Fragmentary specimens are something paleontologists deal with every day: an isolated tooth, a few limb bones, or a jaw with only one or two teeth. Thanks to the vagaries of the fossilization (and discovery) processes, this is often all that remains of an animal that died millions of years ago. Even though fragmentary specimens are quite useful, we paleontologists generally long for more complete specimens: a pristine jaw, a well-preserved skull, or even an entire skeleton. I wish I had a nickel for every scientific paper that suggested the study “must await the discovery of more complete remains” to reach a definitive conclusion!
Sometimes, however, more complete fossil remains aren’t the panacea they are made out to be. A great example of this is the extinct South American caviomorph rodent Neoreomys australis.
Neoreomys australis was named by Florentino Ameghino more than 130 years ago. It was a largish rodent, weighing some 3-5 kg (6-11 lbs.), similar to a modern woodchuck (Marmota monax). It had large, complex, very high-crowned (hypsodont) teeth and well-developed chewing muscles that together suggest it primarily fed on tough, abrasive vegetation relatively close to the ground. Its limbs seem to have been optimized for quick and efficient movements rather than for digging or climbing, though it was probably much less speedy than some modern species such as the Patagonian mara (Dolichotis patagonicum).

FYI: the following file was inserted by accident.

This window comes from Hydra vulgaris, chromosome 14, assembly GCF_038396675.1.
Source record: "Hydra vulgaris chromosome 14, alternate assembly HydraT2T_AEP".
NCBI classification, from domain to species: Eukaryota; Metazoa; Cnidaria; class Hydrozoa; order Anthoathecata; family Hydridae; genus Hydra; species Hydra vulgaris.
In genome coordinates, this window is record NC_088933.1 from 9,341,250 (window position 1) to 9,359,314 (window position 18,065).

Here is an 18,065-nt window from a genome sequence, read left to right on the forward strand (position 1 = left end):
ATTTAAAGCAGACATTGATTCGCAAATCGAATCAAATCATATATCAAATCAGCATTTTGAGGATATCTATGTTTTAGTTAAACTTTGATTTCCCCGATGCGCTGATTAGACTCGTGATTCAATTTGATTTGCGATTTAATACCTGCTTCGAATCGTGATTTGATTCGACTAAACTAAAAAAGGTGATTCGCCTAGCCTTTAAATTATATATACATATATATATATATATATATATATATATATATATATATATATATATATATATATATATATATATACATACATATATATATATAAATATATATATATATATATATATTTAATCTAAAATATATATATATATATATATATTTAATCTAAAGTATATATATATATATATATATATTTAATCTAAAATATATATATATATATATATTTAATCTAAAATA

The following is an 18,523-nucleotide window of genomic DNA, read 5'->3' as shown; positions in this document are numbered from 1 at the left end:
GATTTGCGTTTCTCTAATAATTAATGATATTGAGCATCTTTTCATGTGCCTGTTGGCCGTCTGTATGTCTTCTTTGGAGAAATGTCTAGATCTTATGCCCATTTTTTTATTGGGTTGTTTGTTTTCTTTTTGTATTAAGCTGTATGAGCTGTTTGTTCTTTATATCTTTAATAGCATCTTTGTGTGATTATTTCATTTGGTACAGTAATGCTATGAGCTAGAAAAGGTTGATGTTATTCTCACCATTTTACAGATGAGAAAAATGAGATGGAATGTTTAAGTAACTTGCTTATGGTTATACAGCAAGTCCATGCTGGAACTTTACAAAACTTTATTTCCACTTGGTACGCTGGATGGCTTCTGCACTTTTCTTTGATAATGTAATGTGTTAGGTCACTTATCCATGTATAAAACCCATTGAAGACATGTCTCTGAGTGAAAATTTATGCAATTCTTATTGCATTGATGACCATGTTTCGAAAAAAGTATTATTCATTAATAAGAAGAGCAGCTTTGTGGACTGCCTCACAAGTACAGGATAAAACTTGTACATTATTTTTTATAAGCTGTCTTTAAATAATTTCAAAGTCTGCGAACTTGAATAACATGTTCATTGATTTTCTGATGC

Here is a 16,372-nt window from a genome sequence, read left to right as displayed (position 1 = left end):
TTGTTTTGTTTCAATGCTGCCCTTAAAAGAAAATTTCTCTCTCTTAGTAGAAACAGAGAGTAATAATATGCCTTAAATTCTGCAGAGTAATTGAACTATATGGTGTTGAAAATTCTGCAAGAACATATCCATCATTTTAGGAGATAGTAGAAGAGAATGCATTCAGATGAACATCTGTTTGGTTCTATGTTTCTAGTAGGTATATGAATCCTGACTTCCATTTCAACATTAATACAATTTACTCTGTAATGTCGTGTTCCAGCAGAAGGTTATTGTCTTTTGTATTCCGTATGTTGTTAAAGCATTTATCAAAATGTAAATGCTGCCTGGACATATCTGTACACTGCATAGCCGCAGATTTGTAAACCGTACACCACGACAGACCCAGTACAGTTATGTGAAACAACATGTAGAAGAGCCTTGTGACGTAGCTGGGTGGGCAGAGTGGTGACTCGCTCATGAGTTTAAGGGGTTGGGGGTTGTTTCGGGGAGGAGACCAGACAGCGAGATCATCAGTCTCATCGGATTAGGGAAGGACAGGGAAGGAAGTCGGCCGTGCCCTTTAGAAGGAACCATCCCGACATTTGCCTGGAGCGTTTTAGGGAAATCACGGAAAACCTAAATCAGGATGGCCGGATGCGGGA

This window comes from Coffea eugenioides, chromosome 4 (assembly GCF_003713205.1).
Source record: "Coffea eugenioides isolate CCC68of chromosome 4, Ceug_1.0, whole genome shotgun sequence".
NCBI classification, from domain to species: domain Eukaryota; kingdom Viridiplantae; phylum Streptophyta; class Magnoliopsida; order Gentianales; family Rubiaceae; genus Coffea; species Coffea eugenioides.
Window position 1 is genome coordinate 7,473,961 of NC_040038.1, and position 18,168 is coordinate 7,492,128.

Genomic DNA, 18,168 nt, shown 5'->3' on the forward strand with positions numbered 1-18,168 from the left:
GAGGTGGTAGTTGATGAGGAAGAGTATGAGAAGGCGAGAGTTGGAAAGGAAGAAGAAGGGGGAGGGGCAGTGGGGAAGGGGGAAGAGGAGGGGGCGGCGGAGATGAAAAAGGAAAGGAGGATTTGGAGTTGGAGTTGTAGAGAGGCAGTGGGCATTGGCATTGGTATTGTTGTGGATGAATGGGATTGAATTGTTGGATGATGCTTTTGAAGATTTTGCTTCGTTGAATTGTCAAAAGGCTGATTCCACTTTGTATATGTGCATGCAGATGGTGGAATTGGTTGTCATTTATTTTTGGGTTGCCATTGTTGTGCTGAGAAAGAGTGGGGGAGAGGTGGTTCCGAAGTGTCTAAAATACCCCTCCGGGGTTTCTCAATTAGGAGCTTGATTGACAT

Neoreomys was quite abundant in southern South America during the early Miocene, about 18-16 million years ago; its remains are among the most common fossils at sites like Santa Cruz in southern Argentina and Pampa Castillo in southern Chile. Consequently, much of its anatomy is known in detail; complete skulls and many jaws have been collected in addition to a variety of bones of the skeleton.
With such a wealth of information about Neoreomys, it should be easy to determine exactly where it fits among other rodents, right? Unfortunately, that hasn’t been the case, at least not yet. Several groups of modern rodents have been suggested to be its closest relatives, and although some are more likely candidates than others, no final verdict has yet been reached.
For much of the 20th century, Neoreomys was placed in the family Capromyidae, which encompasses distinctive West Indian rodents known as hutias. Hutias are mostly of medium to large size with varied diets (depending on the species), and some hutias are equally at home in the trees as well as on the ground. Many species of hutias became extinct after humans arrived to Caribbean islands, and fewer than half of the species that were living there about 12,000 years ago are still alive today. Most of those that survived are in danger of extinction. Neoreomys was referred to this family due to the influential work of Wiliam Berryman Scott (1905), who described many well-preserved remains of Neoreomys from Santa Cruz and noted certain aspects of its teeth and skull that resembled capromyids.